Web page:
Another thing that gets me heated is reading certain people's papers. There are just a few groups in the world who can do what my collaborators and I can do. Instead, of reveling in this exclusivity, the other groups have this ongoing sniping. Where, might you ask, is the sniping taking place? Why, in the printed pages of journals. Of course, this makes no sense forcing future readers to figure out what's what. Instead, it seems obvious to me, our groups should be communicating (by phone, email, or, heaving forbid, in person) directly and resolving these issues and attacks. If we agree, then we publish that, and if not, we acknowledge the difference of opinion. Instead, as an example, we have now in print our original paper, followed by a paper by group 2 which says we are wrong about something. Then along comes group 3 who says we are right about that, but our explanation of another point is wrong. So our next paper will likely address this latter point, and who knows what group 2 will put in print next. Ridiculous.
Some interesting links:
- cool pic of supersonic plane
- flying self-contained robots
- videos explaining physics symbols
- When I was little, I dreamed of owning a Ferrari someday. I thought them beautiful and the idea of driving one spiritual (I argued I wasn't being materialistic since I didn't want to show it off, and would be happy just renting one whenever I wanted to drive one). That dream has faded a bit, but this post renews my interest.
Finally, I'll close by addressing the utility of mentoring as addressed today by the FSP. She notes that women seem to gain more benefit from having a mentor than men. I have no ideas about that, but I do have doubts that any such study could remove the influence of an unofficial mentor who may not even be at the same institution.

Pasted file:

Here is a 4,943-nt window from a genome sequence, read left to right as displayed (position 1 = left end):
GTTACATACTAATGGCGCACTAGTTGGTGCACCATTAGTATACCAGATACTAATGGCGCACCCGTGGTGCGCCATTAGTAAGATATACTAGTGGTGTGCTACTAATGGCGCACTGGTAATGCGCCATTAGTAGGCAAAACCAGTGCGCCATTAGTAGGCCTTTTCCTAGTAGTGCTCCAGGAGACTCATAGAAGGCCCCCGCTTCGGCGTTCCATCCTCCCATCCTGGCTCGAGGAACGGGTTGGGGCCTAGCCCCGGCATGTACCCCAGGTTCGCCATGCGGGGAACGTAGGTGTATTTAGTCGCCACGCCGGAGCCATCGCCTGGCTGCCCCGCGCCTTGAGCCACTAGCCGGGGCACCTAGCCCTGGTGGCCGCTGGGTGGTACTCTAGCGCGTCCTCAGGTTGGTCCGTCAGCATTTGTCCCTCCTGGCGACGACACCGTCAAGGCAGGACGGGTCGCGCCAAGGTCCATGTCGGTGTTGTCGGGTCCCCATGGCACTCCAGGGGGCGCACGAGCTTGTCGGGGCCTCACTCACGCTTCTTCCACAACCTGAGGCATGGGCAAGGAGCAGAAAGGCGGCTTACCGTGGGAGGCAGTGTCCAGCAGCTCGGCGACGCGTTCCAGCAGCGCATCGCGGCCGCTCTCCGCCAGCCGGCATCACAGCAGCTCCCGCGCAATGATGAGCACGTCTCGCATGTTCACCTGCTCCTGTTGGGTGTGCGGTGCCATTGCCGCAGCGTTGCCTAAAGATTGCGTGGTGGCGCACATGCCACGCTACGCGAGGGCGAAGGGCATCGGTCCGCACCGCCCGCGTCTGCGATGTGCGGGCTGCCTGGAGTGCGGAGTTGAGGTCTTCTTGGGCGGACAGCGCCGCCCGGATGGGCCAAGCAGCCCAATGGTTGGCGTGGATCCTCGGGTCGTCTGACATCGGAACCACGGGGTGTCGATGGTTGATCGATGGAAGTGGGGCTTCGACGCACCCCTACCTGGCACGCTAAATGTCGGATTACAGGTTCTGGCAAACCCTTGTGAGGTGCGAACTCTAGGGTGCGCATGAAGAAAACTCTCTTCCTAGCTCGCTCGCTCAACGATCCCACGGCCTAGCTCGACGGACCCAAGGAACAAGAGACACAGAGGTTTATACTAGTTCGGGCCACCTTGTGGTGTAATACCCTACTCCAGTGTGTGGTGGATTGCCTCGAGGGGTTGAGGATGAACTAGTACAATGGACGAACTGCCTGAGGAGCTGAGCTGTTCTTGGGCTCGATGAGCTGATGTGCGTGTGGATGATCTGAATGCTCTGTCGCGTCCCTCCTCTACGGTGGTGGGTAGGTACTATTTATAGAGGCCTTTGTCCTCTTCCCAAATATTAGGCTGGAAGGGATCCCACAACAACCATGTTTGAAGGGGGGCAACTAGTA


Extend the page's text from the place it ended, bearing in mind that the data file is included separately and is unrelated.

I maintain some bitterness (neh, anger?) about the help that I've seen ``competitors" get from certain, more senior folks in the committee. In certain cases, one sees some senior person essentially adopt a young researcher, getting them invitations to talk, authorship of review articles, etc. Just a couple of such moves have an inordinate effect, because then more invitations and attention flows because people hop on the bandwagon. This young researcher then becomes a de factor spokesperson for the field, independent of the merits of their research. If the young person is reasonably friendly and a good speaker, their career is largely set.
I suppose I'm bitter because my entire career could have been different given a couple such efforts of others. Not just that, but I've also been a bit betrayed by a couple folks in whom I had hopes of being such a mentor. I really don't mean to sound so self-pitying. I suppose I just want to stress to the young folk out there, is to scope out such possible benefactors, and kiss their ass like your career depends on it.